For more information and tips on how to prevent cyberbullying, go to

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Monday, December 26, 2011

Consequences of Bullying

Many people think that bullying is a normal part of childhood or that "kids will be kids." However, research shows that in fact, bullying can cause negative academic, physical, social, emotional, and psychological consequences on victims, bullies, and witnesses. These consequences can be short-term or long-term. Bullying can also greatly affect the overall climate of a school.

First of all, as a result of being bullied, victims may experience many immediate mental or physical health-related consequences. Studies show that victims have more anxiety, sadness, sleep difficulties, low self-esteem, headaches, stomach pain, and general tension than their peers who are not being bullied. Researchers from Finland discovered that victims are more likely than bullies to suffer from anxiety disorders, such as depression, separation anxiety, panic disorder, etc. Also, this psychological stress can cause victims' bodies to be less resistant to disease and infection, and therefore they may get sick more often.
In the social area, victims have few friends or none at all. Due to their high anxiety level and low self-worth, it is very hard for them to make friends. This leads to feelings of isolation and believing that they are not even worthy of having friends. Also, other kids often do not want to become friends with the victims, because they are afraid that they will be bullied as well. Another reason that other kids do not hang around with victims is because they worry that peers will not like them if they associate with the victims.
Feelings of loneliness and sadness on the part of victims can also lead to consequences related to their learning and school success. Being a victim can result in poor school attendance, because many victims become afraid of going to school. They are also scared of riding the school bus or using the bathroom at school. One study found that 8% of 8th graders in the U.S. miss at least one day of school per month for fear of bullies. Victims often receive lower grades due to attendance problems, and also due to their stress and worry. They become obsessed with the bullying and how to try to avoid it. This leaves little or no time, energy, or concern for schoolwork and learning. A vicious cycle can occur because the victim's poor school performance can lead to embarrassment and anxiety, which can in turn cause them to be picked on even more.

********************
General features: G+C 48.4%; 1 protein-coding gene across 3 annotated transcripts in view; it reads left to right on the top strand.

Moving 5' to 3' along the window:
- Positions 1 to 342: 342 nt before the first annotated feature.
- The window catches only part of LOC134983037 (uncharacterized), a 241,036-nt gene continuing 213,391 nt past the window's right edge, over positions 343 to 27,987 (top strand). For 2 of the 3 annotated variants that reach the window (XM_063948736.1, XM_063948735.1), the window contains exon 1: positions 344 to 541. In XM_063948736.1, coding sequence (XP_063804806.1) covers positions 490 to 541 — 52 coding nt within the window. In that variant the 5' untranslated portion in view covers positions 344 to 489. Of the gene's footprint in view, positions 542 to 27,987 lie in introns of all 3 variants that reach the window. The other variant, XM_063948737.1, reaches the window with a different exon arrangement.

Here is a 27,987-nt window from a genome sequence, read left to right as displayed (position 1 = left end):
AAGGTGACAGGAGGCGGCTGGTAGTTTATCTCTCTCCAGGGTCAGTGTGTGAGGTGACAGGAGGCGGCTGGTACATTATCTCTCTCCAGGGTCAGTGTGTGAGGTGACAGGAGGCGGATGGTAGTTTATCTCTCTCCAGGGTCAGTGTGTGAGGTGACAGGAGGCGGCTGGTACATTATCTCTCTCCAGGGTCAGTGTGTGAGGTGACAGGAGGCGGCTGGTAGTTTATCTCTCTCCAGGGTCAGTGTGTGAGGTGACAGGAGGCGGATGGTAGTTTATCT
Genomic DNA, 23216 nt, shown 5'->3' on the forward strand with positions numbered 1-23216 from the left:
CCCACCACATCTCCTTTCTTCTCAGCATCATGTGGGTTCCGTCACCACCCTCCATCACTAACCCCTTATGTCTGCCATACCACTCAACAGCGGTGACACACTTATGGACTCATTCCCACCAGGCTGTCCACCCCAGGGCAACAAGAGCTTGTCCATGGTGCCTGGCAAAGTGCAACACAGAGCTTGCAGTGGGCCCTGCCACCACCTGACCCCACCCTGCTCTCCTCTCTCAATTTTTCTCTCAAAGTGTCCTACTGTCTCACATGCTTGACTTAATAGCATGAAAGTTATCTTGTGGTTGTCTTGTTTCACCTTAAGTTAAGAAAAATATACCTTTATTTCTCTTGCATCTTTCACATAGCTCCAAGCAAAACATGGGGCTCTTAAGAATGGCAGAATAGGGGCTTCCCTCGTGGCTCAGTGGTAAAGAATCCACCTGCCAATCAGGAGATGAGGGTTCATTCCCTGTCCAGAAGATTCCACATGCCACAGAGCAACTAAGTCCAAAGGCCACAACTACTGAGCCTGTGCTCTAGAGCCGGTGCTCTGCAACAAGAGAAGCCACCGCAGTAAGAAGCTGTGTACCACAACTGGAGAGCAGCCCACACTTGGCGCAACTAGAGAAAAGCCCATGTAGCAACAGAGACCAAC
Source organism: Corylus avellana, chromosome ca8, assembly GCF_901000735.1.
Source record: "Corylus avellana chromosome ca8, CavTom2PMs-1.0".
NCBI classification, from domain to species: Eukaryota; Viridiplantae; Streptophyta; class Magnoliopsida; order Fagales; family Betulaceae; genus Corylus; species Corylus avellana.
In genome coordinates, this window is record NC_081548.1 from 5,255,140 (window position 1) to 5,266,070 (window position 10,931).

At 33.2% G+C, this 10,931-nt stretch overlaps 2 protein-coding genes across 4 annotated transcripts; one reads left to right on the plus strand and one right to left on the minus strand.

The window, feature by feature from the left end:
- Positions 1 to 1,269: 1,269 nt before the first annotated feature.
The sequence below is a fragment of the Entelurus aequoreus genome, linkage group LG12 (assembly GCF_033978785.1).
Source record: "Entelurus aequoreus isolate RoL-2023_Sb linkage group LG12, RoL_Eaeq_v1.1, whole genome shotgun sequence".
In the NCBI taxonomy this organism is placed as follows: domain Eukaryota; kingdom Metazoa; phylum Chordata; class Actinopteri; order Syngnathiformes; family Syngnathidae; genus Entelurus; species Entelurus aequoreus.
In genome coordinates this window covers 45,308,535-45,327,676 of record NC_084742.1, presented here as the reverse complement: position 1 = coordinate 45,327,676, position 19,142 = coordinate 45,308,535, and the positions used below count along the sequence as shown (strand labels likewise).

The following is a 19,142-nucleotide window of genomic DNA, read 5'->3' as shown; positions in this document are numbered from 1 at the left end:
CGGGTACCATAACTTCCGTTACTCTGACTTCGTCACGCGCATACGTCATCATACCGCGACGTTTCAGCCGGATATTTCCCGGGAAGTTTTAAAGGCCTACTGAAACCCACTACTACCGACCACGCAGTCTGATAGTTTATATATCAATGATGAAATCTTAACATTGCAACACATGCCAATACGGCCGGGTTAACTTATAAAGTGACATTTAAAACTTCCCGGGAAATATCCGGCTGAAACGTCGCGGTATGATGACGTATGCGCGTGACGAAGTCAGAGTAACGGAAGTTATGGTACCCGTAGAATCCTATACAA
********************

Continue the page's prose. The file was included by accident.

Another possible result of being bullied is that victims may become violent, either at the time of the bullying or in their futures. This violent behavior may be directed toward themselves, toward their school in general, or may even be directed as retaliation toward the bullies themselves. Sometimes the violent behavior can lead to even more bullying towards the victim, as the bullies want revenge on the victim for bullying them.
Some experts believe that school shootings are related to bullying. Students who committed school shootings were over two times as likely to have reported that they were victims of bullying.
As mentioned earlier, victims are more likely to suffer from anxiety disorders and depression, and these disorders can continue into adulthood. Sometimes the disorders can also cause difficulties with the victims' family, friends, and co-workers in their futures.
In some cases, the bullying may be so severe and may go on for so long that the victim has thoughts of suicide, (which is also called suicidal ideation), or he or she may actually commit suicide. Victims are also more likely to have attempted suicide than their non-bullied peers. The term "bullycide" is used to describe a victim's suicide that occurs due to extreme bullying behavior by a bully toward that victim.
The following poem (from the 4 Troubled Teens website) shows the sadness and desperation on the part of a 13 year old boy in Manchester, England who hung himself as a result of serious bullying:
I shall remember forever and will never forget
Monday: My money taken
Tuesday: Names called